State v. company: the case of France.com
Can you use the name of a country as your domain name?
Nearly all domain names are used for legitimate purposes, without any issues. From time to time, however, legal cases crop up, which raise intriguing questions about the relationship between the global internet and national law. The ongoing dispute about the domain name france.com is a case in point. Can a French court order the seizure of a domain name in the US?
Domain name with a long history
American entrepreneur Jean Noel-Frydman registered france.com in 1994, and went on to use it for marketing tours and excursions to France. His business was very successful, receiving commendations from France's ministry of tourism for promoting the country as a destination for American holidaymakers. At that time, the French government was apparently unconcerned about Frydman's use of the domain name. Over a period of more than twenty-one years, he built a thriving enterprise under the name France.com.
French government intervenes
After twenty years, however, the French state decided that the name France -- and therefore the right to use the domain name france.com -- belonged exclusively to the nation. Legal proceedings against Frydman were accordingly started in France. The basis of the case was that the word 'France' was the French nation's intellectual property, implying that the nation was entitled to france.com as well. The French court accepted that argument, but Frydman contended that the court had no jurisdiction over an American company.
The French government therefore approached Frydman's US registrar, Web.com, asking for the name to be handed over. Web.com complied, and the French configured the domain name to redirect to france.fr. Frydman's business was badly hit, since his website and his e-mail stopped working overnight. His brand and his online business were destroyed at a stroke.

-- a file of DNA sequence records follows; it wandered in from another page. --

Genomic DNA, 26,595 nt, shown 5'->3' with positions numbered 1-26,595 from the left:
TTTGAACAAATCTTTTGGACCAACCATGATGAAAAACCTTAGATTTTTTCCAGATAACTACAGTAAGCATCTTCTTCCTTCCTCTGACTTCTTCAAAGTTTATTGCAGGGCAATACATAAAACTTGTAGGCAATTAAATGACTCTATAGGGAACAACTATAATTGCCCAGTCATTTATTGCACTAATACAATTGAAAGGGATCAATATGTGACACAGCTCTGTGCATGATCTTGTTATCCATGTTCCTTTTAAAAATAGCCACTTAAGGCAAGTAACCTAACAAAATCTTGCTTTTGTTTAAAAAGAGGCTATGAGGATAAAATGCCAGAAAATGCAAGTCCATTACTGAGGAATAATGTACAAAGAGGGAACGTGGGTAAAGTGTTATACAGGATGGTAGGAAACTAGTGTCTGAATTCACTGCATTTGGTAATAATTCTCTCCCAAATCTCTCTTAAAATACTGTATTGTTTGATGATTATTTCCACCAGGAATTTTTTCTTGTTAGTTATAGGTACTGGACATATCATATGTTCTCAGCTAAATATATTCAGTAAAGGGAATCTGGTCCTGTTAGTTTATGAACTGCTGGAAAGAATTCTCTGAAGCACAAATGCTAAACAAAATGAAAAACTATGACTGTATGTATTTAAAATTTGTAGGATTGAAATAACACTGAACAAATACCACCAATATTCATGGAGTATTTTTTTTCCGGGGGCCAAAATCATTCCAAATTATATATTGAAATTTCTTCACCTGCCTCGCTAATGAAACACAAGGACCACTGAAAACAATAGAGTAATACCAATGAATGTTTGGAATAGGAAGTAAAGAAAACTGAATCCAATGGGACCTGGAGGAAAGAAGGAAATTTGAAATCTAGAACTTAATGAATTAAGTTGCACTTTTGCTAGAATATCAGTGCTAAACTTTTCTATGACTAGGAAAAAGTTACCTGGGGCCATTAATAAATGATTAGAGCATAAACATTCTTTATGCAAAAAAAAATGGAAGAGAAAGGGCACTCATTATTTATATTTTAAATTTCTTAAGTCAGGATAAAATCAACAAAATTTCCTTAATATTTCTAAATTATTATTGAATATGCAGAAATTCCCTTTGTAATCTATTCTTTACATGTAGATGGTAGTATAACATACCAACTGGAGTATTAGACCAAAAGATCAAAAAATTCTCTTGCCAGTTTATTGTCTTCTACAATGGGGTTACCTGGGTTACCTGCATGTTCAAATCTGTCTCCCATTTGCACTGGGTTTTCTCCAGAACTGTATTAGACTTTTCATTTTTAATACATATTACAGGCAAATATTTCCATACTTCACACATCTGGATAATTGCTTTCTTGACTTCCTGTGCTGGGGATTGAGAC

Violation of sovereignty
France's justification was that the registration of france.com by anyone other than the French nation was a violation of its sovereignty. That argument was supported by an earlier case involving the state of Iceland and the British supermarket chain ICELAND Food. The retailer had successfully registered 'Iceland' as a trading name, thus frustrating the state of Iceland's attempts to promote the country worldwide. The courts ultimately decided that ICELAND Food could not assert any right to the English version of a state's name. In other cases, however, courts have ruled that the use of a country's name is permissible, since an enterprise has to be free to make reference to a country in the course of its legitimate operations. So, for example, the state of Monaco could not claim an exclusive right to use the name 'Monaco' for commercial purposes.
French court out of step
In other words, an enterprise cannot claim a country's name for itself, but a country cannot forbid all use of its name by others. The French court's ruling appears inconsistent with the latter principle. It will therefore be interesting to see whether the French view is upheld by the US courts, to which Frydman has turned for redress.
Thousands of domain names
Regardless of the legal niceties, the wisdom of the French government's approach seems questionable at a more general level. Frydman's company was using the name 'France' in a way that was advantageous to the French nation. Indeed, the French court's ruling acknowledged that the French state had suffered no damages as a result of Frydman's activities. Taking legal action against a legitimate business like Frydman's is liable to deter others from activities that actually serve to promote the country. In the .nl zone alone, there are thousands of domain names that contain the word 'France' or its Dutch equivalent 'Frankrijk'. Travel agencies, holiday accommodation providers and wine sellers are just some of those that trade on an association with the country. Is it really in the French nation's interest to make such businesses worry about the continuity of their websites and trading names?
CENTR has published an interesting and useful guide to the case of France.com, which is available to download from the CENTR website.